Bobby DeBlieux memorialized in Bronze; Part 2 in a series

Bobby DeBlieux, right, receives the Mayor’s Award from then Mayor Wayne McCullen

Sculptor Larry Crowder visited Natchitoches several times and on one of those visits he met with Mayor Lee Posey. “By wonderful coincidence, the NHDDC was to meet that afternoon and I attended,” Crowder said. “Then on Oct. 2, 2014, Payne Williams, representing the NHDDC, called to offer the commission for Dr. John Sibley’s bust.” Crowder worked from a painting of Sibley and during work on that project, Crowder said the possibility of a bust of DeBlieux came up.

“His daughters, Cammie Davis and Dené Mathies, both of Baton Rouge were consulted and together we came up with the period for Bobby’s sculpture,” he said. “When doing a bust, I like to portray the person at their peak, but Bobby was so well known for several decades which created a unique issue. His daughters and I decided on the period when he was mayor, around 1976-80. They provided photos from that time period, including a copy of the one that hangs in the mayor’s office today.” Davis and Mathies viewed the clay bust and approved it in February 2017. Crowder briefly described the sculpting process.

Larry Crowder’s first bust for Natchitoches was of St. Denis. The caption for this photo reads: Natchitoches welcomed visitors Friday evening for the unveiling of the bronze bust of Louis Juchereau de St. Denis and dedication of St. Denis Fountain Plaza near the Chamber of Commerce. Ceremonies featured representatives of the Canadian Government and a delegation from Beauport, Quebec, the birthplace of St. Denis. Participating were, from left, sculptor Larry D. Crowder, Historian-Artist Irma Sompayrac Williard, St. Denis Foundation, Inc. President Sudie M. Lawton and Natchitoches Mayor Joe Sampite. The middle photo shows the plaque given to Natchitoches by Beauport while the bottom photo shows those attending the ceremonies,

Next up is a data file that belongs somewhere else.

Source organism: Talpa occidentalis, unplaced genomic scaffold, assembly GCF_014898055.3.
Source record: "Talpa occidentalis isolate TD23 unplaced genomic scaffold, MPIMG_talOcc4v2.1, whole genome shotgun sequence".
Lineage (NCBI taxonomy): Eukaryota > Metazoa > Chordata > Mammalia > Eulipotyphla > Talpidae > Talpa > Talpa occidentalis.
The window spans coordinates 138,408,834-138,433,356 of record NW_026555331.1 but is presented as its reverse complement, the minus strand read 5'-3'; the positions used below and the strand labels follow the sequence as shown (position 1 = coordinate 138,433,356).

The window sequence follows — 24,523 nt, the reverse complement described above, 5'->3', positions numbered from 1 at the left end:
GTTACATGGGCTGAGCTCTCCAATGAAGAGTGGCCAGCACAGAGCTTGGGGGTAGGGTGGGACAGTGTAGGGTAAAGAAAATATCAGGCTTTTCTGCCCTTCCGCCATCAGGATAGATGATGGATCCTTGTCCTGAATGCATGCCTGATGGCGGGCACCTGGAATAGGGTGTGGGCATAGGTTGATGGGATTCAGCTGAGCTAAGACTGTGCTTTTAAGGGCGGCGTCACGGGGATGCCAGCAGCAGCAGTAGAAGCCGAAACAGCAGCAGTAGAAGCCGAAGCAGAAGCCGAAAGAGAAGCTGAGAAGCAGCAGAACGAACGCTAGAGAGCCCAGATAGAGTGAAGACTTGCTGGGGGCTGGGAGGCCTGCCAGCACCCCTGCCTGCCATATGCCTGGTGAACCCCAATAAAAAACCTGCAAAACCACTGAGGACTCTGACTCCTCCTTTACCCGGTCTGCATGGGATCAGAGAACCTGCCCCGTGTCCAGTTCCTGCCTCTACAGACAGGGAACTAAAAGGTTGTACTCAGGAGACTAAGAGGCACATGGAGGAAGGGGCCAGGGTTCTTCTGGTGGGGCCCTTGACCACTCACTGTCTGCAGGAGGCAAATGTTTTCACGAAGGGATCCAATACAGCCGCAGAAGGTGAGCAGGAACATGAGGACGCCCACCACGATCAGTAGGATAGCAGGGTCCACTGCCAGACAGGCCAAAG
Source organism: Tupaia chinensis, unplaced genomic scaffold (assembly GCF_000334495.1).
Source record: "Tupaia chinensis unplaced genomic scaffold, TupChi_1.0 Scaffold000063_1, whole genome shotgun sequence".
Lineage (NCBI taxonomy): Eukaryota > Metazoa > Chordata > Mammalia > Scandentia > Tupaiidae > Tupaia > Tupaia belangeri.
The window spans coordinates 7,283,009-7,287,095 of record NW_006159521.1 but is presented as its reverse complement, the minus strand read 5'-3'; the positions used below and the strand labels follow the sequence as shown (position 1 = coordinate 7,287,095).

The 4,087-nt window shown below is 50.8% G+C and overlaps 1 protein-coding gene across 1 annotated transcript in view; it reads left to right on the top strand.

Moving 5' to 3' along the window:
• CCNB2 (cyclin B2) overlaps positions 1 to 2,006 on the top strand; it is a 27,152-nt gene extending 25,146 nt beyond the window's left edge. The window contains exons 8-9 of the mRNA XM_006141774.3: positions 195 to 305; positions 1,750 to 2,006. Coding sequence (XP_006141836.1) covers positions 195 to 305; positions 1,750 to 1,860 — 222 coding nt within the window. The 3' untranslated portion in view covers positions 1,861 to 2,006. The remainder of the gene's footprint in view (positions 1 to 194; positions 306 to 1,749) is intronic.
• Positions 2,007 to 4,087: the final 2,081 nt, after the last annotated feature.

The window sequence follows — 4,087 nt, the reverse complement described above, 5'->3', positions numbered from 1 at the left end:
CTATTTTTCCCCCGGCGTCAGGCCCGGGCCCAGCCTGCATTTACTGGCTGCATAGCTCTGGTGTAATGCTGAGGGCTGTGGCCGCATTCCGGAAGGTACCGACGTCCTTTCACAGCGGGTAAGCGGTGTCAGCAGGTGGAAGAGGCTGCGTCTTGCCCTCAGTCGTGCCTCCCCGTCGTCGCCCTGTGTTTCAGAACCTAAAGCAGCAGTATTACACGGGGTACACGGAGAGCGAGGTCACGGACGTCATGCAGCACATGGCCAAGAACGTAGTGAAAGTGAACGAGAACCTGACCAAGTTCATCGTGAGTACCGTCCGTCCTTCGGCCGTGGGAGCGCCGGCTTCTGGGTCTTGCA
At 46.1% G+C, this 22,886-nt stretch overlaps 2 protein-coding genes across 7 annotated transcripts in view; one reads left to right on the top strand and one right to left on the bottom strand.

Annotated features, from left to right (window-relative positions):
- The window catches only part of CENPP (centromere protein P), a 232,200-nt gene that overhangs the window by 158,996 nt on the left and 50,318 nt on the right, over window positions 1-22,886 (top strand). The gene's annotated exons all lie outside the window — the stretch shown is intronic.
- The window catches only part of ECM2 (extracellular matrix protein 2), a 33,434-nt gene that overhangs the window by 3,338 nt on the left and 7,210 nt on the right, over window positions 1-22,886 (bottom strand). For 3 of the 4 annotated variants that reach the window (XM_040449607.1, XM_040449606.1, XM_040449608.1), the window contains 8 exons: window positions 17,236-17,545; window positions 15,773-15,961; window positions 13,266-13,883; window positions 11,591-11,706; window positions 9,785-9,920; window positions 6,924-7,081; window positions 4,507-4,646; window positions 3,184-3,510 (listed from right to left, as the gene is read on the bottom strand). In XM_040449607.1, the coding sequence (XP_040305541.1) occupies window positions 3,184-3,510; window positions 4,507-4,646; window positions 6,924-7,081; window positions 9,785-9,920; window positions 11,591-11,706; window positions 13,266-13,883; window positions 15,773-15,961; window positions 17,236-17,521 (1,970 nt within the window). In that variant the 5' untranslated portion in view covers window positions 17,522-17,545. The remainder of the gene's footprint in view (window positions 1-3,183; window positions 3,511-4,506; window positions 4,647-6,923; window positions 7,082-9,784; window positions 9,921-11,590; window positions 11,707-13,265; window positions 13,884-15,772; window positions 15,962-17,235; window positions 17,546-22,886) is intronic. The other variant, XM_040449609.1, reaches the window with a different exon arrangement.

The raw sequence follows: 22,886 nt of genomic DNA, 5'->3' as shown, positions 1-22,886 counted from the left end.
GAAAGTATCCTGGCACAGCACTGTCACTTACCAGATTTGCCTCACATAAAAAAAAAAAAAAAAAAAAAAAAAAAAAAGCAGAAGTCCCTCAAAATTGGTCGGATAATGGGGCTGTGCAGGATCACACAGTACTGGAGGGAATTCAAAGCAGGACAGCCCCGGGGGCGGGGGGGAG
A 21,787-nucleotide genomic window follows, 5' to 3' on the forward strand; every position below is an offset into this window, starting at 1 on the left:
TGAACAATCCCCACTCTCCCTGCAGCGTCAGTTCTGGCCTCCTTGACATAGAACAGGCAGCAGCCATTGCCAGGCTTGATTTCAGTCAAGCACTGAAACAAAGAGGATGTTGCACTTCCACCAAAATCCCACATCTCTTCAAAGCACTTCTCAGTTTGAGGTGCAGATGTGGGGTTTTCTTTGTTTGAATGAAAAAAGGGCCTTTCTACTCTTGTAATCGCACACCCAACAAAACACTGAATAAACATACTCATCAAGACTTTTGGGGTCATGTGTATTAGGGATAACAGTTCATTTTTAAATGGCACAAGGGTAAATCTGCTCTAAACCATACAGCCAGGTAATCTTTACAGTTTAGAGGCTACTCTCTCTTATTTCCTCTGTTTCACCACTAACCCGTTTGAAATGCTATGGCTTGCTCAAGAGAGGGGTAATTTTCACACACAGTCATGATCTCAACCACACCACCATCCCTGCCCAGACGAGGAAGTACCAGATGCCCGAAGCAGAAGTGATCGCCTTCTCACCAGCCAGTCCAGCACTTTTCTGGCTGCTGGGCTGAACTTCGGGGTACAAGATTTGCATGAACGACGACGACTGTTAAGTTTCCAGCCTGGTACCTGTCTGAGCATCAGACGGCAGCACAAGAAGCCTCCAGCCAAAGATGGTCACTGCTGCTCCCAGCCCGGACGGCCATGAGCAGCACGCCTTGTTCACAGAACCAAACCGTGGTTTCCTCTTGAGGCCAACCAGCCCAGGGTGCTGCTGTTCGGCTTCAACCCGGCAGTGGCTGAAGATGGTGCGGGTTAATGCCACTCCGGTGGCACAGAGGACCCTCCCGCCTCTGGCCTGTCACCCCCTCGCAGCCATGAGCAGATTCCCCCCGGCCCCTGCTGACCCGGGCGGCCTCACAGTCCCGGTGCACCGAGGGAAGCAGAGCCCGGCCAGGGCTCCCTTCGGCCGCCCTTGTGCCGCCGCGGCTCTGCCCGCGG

“Using those photos as reference, I sculpted the bust in clay in my home studio. The clay (plastaline) doesn’t harden, and is fragile. The sculpture isn’t moved until it is taken to the foundry for casting.

That process includes making the mold, which is a rubber lined plaster shell. Molten wax is poured in and allowed to harden. The shell is removed and the wax is dipped in a ceramic solution then the wax is melted out leaving a shell. Bronze is poured in and then a patina is created on the bronze. The process takes three-five months in most cases. A bronze is never solid, it is three-eighths inch thick and hollow. This is for longevity.”

“I tried to convey not only his image, but his personality. I wanted it to come across that he had a very warm, open, happy personality. It was a blessing to sculpt my friend, but I also realized it was an obligation. He was well known in Natchitoches and I had to capture him in the right manner,” Crowder said. He also had a hand in designing the pedestal. Plaques providing a biography will also be unveiled Nov. 10. “We had to have the patina right on this one. If it was too dark it would have his face in shadow since the sunlight would be to the back of the bust most of the day. I hope it honors Bobby’s legacy.”

Crowder also created the bust for Dr. Sam Sibley that stands at the corner of Jefferson Street and the Keyser Avenue bridge. This article appeared in the Nov. 26, 2015 edition. At left, Mayor Lee Posey, Director of Interpretation at Can River National Heritage Area Steve Fuller and Crowder unveiled the bust Nov. 14. The center photo shows Crowder’s daughter, Nicole, and his wife, Tracie. The photo at right features Whitley Perryman, Barry Simmons and Jack Sibley and Virginia Perryman honoring their ancestor at the unveiling.